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Accordar vs Accordarse
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Recordar vs Acordarse – How to Use These Memorable Spanish Verbs
Recordar or acordarse — which of these two Spanish verbs should you use as the best translation of ‘to remember’?
The short answer is—both!
In reality, the difference between recordar and acordarse is very subtle. The main mistake that the Spanish students make with these two verbs is actually not related to definition.
The main mistake has to do with how these two verbs are put together in a Spanish sentence.
In this post, you’ll learn the difference between recordar, acordar and acordarse. You’ll also learn how to avoid a few of the most common mistakes that Spanish students make with these verbs.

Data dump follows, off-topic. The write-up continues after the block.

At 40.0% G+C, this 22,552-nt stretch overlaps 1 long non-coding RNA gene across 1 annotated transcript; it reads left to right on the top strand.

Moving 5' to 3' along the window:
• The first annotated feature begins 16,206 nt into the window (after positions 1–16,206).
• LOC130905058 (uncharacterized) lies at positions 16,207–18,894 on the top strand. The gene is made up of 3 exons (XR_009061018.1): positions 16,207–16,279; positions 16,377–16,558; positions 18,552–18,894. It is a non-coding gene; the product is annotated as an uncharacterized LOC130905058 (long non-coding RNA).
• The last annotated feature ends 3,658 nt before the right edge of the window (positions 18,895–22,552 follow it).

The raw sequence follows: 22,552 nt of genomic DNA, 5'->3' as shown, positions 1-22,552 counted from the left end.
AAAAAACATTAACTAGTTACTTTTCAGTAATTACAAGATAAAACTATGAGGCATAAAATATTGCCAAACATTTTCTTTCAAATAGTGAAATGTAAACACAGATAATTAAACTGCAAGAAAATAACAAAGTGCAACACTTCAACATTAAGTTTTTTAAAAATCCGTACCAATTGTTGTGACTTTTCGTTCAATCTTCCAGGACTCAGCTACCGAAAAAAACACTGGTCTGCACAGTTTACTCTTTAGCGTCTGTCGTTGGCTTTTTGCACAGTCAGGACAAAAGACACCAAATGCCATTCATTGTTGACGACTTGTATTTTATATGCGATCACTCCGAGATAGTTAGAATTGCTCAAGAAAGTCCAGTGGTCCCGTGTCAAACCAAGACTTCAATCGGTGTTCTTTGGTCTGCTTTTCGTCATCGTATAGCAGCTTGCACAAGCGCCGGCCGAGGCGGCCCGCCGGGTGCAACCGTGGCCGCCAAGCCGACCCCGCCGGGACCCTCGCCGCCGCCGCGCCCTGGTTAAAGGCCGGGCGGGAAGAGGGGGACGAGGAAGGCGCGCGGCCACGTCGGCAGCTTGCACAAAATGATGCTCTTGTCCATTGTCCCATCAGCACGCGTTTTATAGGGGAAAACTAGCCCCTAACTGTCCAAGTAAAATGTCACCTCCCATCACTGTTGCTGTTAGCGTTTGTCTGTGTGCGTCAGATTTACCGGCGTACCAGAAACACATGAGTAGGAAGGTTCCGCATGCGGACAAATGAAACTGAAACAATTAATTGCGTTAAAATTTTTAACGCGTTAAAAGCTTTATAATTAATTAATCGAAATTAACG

First up, let’s look at the difference between acordar and acordarse.
Acordar vs Acordarse
Reflexive verbs in Spanish cause a lot of grief. And that’s fair enough. Sometimes the reflexive and non-reflexive definitions of a verb can change quite dramatically (and other times not).
In this instance the change between acordar and acordarse is quite significant.
But, you can relax because the non-reflexive form of acordar is rarely used.
Acordar means ‘to agree’ in English. But, more commonly, you’ll find the noun acuerdo—which means ‘agreement’—for use in the context of ‘agreeing’. For example:
English: I don’t agree.
Español: No estoy de acuerdo.
In contrast, the more commonly used reflexive form, acordarse, means ‘to remember’. Here is a quick example (I’ll provide more examples later):